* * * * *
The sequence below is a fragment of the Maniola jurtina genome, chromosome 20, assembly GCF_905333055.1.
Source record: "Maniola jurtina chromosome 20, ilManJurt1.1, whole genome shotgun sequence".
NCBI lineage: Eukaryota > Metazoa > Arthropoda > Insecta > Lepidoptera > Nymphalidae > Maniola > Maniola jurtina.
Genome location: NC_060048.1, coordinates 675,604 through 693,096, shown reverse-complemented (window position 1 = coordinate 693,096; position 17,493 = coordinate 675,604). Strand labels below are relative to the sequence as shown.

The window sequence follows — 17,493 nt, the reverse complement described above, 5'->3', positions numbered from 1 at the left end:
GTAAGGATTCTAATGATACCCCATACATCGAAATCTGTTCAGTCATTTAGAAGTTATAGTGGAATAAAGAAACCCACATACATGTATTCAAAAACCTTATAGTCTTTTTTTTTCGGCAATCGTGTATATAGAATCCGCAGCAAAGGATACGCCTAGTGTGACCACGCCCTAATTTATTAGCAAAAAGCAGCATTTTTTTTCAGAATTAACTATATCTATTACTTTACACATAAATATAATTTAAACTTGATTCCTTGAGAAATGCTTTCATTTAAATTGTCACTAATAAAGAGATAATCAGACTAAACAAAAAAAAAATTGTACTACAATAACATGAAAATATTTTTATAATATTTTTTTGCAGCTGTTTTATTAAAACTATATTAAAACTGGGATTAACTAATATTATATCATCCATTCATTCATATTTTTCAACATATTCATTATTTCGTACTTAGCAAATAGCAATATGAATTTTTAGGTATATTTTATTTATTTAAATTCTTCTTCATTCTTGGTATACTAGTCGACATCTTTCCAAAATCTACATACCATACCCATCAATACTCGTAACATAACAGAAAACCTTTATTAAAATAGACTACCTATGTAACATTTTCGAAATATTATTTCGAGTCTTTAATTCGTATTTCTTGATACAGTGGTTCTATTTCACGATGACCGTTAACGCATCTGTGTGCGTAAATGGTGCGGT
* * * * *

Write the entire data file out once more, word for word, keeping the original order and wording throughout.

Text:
The sequence below is a fragment of the Maniola jurtina genome, chromosome 20, assembly GCF_905333055.1.
Source record: "Maniola jurtina chromosome 20, ilManJurt1.1, whole genome shotgun sequence".
NCBI lineage: Eukaryota > Metazoa > Arthropoda > Insecta > Lepidoptera > Nymphalidae > Maniola > Maniola jurtina.
Genome location: NC_060048.1, coordinates 675,604 through 693,096, shown reverse-complemented (window position 1 = coordinate 693,096; position 17,493 = coordinate 675,604). Strand labels below are relative to the sequence as shown.

The window sequence follows — 17,493 nt, the reverse complement described above, 5'->3', positions numbered from 1 at the left end:
GTAAGGATTCTAATGATACCCCATACATCGAAATCTGTTCAGTCATTTAGAAGTTATAGTGGAATAAAGAAACCCACATACATGTATTCAAAAACCTTATAGTCTTTTTTTTTCGGCAATCGTGTATATAGAATCCGCAGCAAAGGATACGCCTAGTGTGACCACGCCCTAATTTATTAGCAAAAAGCAGCATTTTTTTTCAGAATTAACTATATCTATTACTTTACACATAAATATAATTTAAACTTGATTCCTTGAGAAATGCTTTCATTTAAATTGTCACTAATAAAGAGATAATCAGACTAAACAAAAAAAAAATTGTACTACAATAACATGAAAATATTTTTATAATATTTTTTTGCAGCTGTTTTATTAAAACTATATTAAAACTGGGATTAACTAATATTATATCATCCATTCATTCATATTTTTCAACATATTCATTATTTCGTACTTAGCAAATAGCAATATGAATTTTTAGGTATATTTTATTTATTTAAATTCTTCTTCATTCTTGGTATACTAGTCGACATCTTTCCAAAATCTACATACCATACCCATCAATACTCGTAACATAACAGAAAACCTTTATTAAAATAGACTACCTATGTAACATTTTCGAAATATTATTTCGAGTCTTTAATTCGTATTTCTTGATACAGTGGTTCTATTTCACGATGACCGTTAACGCATCTGTGTGCGTAAATGGTGCGGT